Yank-Yank laughed right out. "Sometime when I see you over in the
Green Forest I'll show you," said he. "When I find a fat beechnut
I take it to a little crack in a tree that will just hold it;
then with this stout bill of mine I crack the shell. It really is
quite easy when you know how. Cracking a nut open that way is
sometimes called hatching, and that is how I come by the name of
Nuthatch. Hello! There's Seep-Seep. I haven't seen him since we
were together up North. His home was not far from mine."
As Yank-Yank spoke, a little brown bird alighted at the very foot
of the next tree. He was just a trifle bigger than Jenny Wren but
not at all like Jenny, for while Jenny's tail usually is cocked
 in the sauciest way, Seep-Seep's tail is never cocked up at
all. In fact, it bends down, for Seep-Seep uses his tail just as
the members of the Woodpecker family use theirs. He was dressed
in grayish-brown above and grayish-white beneath. Across each
wing was a little band of buffy-white, and his bill was curved
just a little.
SEEP-SEEP THE BROWN CREEPER.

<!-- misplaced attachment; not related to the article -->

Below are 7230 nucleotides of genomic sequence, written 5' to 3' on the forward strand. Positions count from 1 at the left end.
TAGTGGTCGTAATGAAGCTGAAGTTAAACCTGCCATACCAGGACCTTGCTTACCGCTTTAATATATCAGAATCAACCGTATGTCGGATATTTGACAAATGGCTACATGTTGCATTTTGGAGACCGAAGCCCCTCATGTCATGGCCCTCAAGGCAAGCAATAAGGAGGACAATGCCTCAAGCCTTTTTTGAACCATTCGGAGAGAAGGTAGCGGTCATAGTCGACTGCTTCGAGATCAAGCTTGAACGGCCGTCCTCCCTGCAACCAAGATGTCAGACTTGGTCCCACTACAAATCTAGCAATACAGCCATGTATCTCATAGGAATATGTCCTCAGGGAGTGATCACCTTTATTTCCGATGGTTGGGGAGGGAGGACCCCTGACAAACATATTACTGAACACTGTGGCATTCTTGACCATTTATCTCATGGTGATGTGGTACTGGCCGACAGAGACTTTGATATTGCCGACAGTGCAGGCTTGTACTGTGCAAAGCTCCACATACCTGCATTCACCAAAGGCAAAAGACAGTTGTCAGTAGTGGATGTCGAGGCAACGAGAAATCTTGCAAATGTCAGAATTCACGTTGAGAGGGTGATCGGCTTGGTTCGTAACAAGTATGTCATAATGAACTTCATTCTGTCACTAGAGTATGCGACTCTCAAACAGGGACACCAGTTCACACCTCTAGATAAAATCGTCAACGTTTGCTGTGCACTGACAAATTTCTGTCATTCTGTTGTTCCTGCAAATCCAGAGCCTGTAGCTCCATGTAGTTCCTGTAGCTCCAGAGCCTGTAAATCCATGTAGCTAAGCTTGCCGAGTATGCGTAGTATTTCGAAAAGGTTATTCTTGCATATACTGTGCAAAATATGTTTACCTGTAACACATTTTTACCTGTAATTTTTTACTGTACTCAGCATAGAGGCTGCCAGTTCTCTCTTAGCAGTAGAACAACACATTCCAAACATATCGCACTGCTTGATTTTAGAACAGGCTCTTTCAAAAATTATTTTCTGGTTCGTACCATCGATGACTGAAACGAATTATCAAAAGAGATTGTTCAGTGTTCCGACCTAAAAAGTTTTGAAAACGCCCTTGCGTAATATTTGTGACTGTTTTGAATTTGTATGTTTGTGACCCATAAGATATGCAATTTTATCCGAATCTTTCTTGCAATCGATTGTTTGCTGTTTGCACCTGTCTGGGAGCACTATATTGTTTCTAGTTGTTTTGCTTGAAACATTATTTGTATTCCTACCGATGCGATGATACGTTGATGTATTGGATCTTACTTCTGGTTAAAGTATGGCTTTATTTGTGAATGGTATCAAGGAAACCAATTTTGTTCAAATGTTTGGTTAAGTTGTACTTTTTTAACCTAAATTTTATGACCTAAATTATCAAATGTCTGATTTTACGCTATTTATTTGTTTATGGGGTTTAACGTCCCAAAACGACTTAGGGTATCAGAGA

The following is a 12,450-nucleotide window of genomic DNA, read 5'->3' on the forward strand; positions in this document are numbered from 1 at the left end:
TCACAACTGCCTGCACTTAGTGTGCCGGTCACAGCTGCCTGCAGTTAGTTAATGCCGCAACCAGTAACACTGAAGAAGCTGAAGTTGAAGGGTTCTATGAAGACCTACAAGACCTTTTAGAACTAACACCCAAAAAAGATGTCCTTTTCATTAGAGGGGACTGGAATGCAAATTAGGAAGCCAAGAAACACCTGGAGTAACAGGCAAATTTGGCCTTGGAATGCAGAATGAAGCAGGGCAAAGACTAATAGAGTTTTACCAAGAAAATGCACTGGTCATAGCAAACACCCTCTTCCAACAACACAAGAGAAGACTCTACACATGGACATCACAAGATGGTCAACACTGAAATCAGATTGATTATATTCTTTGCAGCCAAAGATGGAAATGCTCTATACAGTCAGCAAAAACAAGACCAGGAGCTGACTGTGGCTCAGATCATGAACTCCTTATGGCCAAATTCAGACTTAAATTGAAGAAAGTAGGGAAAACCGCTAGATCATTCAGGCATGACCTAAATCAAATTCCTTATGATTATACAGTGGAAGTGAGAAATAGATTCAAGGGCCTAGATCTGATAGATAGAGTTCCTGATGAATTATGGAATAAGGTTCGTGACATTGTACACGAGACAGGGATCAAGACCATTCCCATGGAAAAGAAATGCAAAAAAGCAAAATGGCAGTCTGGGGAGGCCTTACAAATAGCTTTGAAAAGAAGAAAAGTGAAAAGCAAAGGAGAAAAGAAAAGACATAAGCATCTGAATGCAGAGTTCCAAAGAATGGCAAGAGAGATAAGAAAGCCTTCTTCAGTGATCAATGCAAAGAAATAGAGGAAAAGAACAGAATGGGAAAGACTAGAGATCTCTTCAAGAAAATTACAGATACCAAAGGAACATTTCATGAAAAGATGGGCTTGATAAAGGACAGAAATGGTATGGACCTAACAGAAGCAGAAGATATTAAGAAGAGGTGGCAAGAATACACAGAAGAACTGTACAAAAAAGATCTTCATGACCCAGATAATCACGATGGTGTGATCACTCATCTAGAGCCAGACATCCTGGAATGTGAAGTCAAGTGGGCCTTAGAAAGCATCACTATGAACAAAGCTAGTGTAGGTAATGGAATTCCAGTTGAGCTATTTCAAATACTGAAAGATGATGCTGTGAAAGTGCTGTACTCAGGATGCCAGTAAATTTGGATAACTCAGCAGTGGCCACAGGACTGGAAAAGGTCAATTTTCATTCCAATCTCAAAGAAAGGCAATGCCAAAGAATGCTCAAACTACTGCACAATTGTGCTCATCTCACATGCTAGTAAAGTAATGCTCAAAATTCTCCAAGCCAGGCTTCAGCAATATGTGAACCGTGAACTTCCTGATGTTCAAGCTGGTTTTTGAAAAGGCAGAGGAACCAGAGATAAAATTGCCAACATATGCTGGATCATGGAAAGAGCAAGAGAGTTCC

When in winter you see a little brown-backed bird going round
and round up a tree trunk it is the Brown Creeper.
Seep-Seep didn't stop an instant but started up the trunk of that
tree, going round and round it as he climbed, and picking out
things to eat from under the bark. His way of climbing that tree
was very like creeping, and Peter thought to himself that
Seep-Seep was well named the Brown Creeper. He knew it was quite
useless to try to get Seep-Seep to talk, He knew that Seep-Seep
wouldn't waste any time that way.
Round and round up the trunk of the tree he went, and when he
reached the top at once flew down to the bottom of the next tree
and without a pause started up that. He wasted no time exploring
the branches, but stuck to the trunk. Once in a while he would
cry in a thin little voice, "Seep! Seep!" but never paused to
rest or look around. If he had felt that on him alone depended
the job of getting all the insect eggs and grubs on those trees
he could not have been more industrious.
"Does he build his nest in a hole in a tree?" asked Peter of
 Yank-Yank shook his head. "No," he replied. "He hunts
for a tree or stub with a piece of loose bark hanging to it. In
behind this he tucks his nest made of twigs, strips of bark and
moss. He's a funny little fellow and I don't know of any one in
all the great world who more strictly attends to his own business
than does Seep-Seep the Brown Creeper. By the way, Peter, have
you seen anything of Dotty the Tree Sparrow?"
"Not yet," replied Peter, "but I think he must be here. I'm glad
you reminded me of him. I'll go look for him.